Dvorak: Cypresses (Versions for tenor & string quartet)

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ALBUM TITLE: Dvorak – Cypresses
WORKS: Cypresses (Versions for tenor & string quartet)
PERFORMER: Timothy Robinson
Graham Johnson
Delmé Quartet
Dvo?ák’s first song cycle, Cypresses,


is perhaps the most richly rewarding

of his compositions that survive

from the 1860s, a decade when

hardly anyone in Prague was aware

of his composing activities. The

composer himself said that the cycle

was written by a young man in love

and each song, in intensity and

imagination, goes well beyond the

disappointingly sentimental verse

on which it is based. Every one of

the 18 songs has its rewards, but the

third and fifth are outstanding, the

latter assaying a melodic line that

looks forward to mature Janá?ek

underpinned by harmonies that

could be by Debussy in the 1890s.

Little wonder that Dvo?ák mined this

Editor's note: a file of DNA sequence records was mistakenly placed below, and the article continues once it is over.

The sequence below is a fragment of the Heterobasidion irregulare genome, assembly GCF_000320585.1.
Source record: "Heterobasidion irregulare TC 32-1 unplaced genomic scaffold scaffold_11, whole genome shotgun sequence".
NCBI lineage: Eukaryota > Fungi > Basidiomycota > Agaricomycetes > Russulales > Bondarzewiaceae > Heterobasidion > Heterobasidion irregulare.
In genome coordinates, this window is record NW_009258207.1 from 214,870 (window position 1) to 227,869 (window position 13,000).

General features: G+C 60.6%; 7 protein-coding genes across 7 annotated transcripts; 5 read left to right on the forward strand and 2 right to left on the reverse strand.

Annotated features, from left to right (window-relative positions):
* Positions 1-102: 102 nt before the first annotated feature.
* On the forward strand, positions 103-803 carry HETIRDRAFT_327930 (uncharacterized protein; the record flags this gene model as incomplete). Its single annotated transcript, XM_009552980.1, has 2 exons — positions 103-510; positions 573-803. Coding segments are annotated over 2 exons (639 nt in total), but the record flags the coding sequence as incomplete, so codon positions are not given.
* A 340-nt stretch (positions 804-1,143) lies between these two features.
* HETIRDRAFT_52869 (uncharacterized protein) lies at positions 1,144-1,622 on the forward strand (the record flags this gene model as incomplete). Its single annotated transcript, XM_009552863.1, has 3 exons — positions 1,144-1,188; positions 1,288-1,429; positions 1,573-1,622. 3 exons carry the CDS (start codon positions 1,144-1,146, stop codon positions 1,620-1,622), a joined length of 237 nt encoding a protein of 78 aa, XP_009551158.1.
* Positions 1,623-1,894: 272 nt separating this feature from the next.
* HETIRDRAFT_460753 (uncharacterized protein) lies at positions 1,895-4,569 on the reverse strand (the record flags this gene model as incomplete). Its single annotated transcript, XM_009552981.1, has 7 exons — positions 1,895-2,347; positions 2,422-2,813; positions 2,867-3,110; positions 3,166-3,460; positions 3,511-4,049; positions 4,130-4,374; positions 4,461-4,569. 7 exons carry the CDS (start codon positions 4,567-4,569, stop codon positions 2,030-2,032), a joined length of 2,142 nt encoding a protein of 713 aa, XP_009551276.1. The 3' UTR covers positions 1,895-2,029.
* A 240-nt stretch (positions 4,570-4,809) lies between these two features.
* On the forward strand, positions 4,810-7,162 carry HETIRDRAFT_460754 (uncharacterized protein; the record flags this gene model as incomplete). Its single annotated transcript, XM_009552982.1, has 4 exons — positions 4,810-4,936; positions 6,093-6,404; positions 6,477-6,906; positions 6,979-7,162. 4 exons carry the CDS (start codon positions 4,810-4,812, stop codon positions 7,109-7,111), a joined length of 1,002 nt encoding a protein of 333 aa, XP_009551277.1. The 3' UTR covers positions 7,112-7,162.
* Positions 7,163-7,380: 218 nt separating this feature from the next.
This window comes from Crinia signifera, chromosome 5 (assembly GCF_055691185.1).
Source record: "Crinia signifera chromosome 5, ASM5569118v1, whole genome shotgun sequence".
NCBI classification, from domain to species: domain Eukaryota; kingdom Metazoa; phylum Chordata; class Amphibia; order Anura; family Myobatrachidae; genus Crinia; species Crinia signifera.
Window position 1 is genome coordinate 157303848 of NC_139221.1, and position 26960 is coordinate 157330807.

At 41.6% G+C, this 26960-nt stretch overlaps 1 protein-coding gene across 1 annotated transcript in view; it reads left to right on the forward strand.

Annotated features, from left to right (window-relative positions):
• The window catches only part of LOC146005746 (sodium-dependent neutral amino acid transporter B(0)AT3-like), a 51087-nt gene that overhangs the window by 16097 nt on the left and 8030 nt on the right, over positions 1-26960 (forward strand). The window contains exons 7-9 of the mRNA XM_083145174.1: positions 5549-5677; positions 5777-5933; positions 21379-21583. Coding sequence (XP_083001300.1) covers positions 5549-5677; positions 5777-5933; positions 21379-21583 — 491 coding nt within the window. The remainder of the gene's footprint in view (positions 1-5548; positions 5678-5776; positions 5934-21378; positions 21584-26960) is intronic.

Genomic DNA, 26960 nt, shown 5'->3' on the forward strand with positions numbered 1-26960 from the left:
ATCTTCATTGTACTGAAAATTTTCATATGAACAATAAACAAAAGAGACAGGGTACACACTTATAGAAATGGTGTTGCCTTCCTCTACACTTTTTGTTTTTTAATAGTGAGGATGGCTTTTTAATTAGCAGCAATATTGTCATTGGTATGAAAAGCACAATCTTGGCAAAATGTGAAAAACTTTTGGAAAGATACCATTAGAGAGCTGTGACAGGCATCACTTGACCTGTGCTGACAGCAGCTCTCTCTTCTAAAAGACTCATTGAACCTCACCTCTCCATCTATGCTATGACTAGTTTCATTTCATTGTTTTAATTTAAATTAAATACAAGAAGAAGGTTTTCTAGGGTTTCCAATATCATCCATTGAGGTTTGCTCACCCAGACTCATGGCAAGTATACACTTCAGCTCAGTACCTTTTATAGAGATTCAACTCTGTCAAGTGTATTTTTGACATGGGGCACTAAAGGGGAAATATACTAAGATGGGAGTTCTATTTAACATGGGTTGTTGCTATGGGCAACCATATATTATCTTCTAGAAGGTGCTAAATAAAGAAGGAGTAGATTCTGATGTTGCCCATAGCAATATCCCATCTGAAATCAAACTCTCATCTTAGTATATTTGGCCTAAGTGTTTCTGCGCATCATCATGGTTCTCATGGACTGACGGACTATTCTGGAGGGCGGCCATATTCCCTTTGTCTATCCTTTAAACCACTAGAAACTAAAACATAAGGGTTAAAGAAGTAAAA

rich vein of melody for later scores,

such as the opera Vanda, and other

song cycles from his maturity.

When reviewing his early works

for possible publication, over 20

years later in 1887, Dvo?ák made an

arrangement of 12 of the songs for

string quartet, in the process of which

he ironed out certain infelicities in

the accompaniment though without

compromising the freshness of the

originals. The Delmé Quartet’s

recording is one of the most sweetly

intense and reflective available,

quite comparable to the Vlach

Quartet’s excellent performance

on Naxos. Timothy Robinson is

an eloquent advocate for the songs

and for the most part negotiates the

Czech creditably. Magnificently

accompanied by Graham Johnson,

and resonantly recorded, Robinson

brings genuine passion to each of the

songs, although I could have done

with rather more variety of tone.


Jan Smaczny